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Sunday, April 24, 2005

Coming Soon To A Congressional Committee Near You

Ever heard of a "refund loan facilitator?

What about an "enrolled agent?"

Well, folks, those are -- guess what -- new jobs defined in a new piece of legislation before the US Senate. It's called S. 832, "The Taxpayer Protection and Assistance Act of 2005, a bill to amend the Internal Revenue Code of 1986 to provide taxpayer protection and assistance, and for other purposes."

Now that doesn't sound so bad, does it? Except the average taxpayer is going to look at "for other purposes" with an "uh oh" reaction. And that reaction is an appropriate one.

On first impression you might think "Oh, the government is going to protect the US taxpayer? From the IRS? After all, they do have the right of search and seizure if they think you've paid them too little or not at all. Or maybe they're going to protect the taxpayer from prosecution for making mistakes because of an incomprehensible tax code?

No such luck.

S. 832, a bill that in itself is evidence that Senators and their aides have no idea of what their constituents need and want, expands the tax service by requiring education, testing and licensing of tax preparers. It calls for the establishment of "clinics" for tax preparation for the poor.

That's not so bad, you say? After all, tax preparers need to know an awful lot, especially because in many cases if they make a serious mistake, we go to jail. That's true, they do need careful traning, but the current code is so unwieldy and contradictory, and it's changed so often (like in this bill, for example) that no one can actually learn it.

Of course it adds another layer of bureaucracy (and cost) to the IRS, creating the office of "Director, Office of Professional Responsibility." And nevermind that it adds a few hundred more pages to a tax code that is already 60,000 pages long. The IRS already costs the taxpayer billions of dollars a year -- this bill just adds to the burden.

The bill also establishes clinics where tax preparers make out income taxes for people who shouldn't have to pay taxes in the first place -- the working poor. It requires all tax preparers to take training in the complicated tax code and to continue that training. The tax preparer who doesn't work pro bono for the poor (at the cost of the US government) will, of course, pass those training fees along to the taxpayer.

A "refund loan facilitator" is the person who sends the prepared tax form to the IRS via e-mail. Presumably the working poor don't have computers.

Specifically, the bill contains provisions for return preparation clinics for low-income taxpayers, clarification of enrolled agent credentials, regulation of income tax return preparers, regulation of refund anticipation loan facilitators, and taxpayer access to financial institutions. The provisions regulating income tax return preparers state that currently unlicensed preparers will have to take an initial competency exam. Thereafter, they will be able to maintain their eligibility through continuing education. There are penalty provisions for failure to comply with these regulations. The proposal also directs a public awareness campaign to inform the public of the requirements that any compensated preparer of tax returns must follow.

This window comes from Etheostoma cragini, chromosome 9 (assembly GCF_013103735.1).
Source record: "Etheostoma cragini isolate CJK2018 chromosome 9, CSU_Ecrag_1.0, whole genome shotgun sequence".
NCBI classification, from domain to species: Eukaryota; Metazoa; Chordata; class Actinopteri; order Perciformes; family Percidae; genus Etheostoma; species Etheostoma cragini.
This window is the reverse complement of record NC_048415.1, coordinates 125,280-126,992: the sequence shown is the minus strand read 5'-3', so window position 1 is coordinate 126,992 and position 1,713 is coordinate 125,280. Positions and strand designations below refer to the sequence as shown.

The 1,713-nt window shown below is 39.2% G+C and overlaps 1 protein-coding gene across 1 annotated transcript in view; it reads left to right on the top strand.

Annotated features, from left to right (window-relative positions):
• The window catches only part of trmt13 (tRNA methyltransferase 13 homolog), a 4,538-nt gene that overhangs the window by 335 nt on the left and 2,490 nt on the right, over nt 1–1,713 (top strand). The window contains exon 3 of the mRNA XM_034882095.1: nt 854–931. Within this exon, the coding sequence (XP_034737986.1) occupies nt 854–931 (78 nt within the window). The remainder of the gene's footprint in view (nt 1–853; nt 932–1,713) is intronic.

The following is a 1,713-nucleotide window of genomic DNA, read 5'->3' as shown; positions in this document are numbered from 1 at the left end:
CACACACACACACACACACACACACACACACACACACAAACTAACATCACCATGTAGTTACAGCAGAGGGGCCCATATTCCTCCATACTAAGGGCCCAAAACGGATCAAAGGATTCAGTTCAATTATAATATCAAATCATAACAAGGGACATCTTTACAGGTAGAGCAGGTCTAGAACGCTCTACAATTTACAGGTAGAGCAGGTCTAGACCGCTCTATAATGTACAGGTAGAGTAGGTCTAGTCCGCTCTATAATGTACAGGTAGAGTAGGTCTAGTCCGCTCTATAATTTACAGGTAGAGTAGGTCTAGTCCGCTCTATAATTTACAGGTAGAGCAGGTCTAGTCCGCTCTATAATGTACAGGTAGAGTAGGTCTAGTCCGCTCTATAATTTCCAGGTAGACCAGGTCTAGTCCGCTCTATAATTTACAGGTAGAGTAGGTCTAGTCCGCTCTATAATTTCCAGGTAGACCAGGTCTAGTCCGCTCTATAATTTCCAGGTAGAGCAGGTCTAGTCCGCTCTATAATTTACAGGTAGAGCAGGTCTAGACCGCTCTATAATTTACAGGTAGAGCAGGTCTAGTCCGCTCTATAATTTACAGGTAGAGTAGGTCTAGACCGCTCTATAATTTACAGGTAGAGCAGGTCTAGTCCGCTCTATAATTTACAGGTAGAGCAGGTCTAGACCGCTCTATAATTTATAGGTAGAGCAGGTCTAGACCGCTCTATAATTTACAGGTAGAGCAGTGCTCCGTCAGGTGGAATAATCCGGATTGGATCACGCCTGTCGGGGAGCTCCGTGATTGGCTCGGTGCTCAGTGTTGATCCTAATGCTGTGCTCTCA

Bill Clark, a self-described tax preparer and avid FairTax supporter, says, "One of the things that has bothered me about it, it does not seem to apply to IRS personnel who answer tax questions over the phone. As a tax preparer, I would have to be "licensed" to give advice whereas the IRS phone critters (temps in some cases) would not. And we all know how accurate their advice is."

"Also," he adds,"while increasing the operating cost of the IRS, it would encourage tax preparers to increase their fees for being 'IRS certified' (even though this isn't really a certification). Thus increasing the overall cost of compliance. (Yeah I ain't no dummy, my fees would go up!)"

So this bill is wrong on many fronts. It solves no problems; it creates some. Most important, though, the bill increases the burden of the income tax system on society. Poor people should be exempt from paying taxes to give them a chance to work and save until they reach a decent income level. How does that work? Families save for educations so they can get better jobs. The current tax structure very effectively holds them down.

We don't need S.832, we need S 25 (the FairTax bill), which kills the income tax and gives a rebate to the poor so that they pay no taxes at all.

Please inform yourself about the FairTax. There's an immense amount of information at and a If you'd like to talk about it and ask questions, sign up at the FairTax national roundtable at and ask your questions.

This is important. With your help we can get rid of the income tax and fund the US government, social security, medicare, veteran's benefits, etc. with the FairTax.

The President has called for reform: Help us do it.


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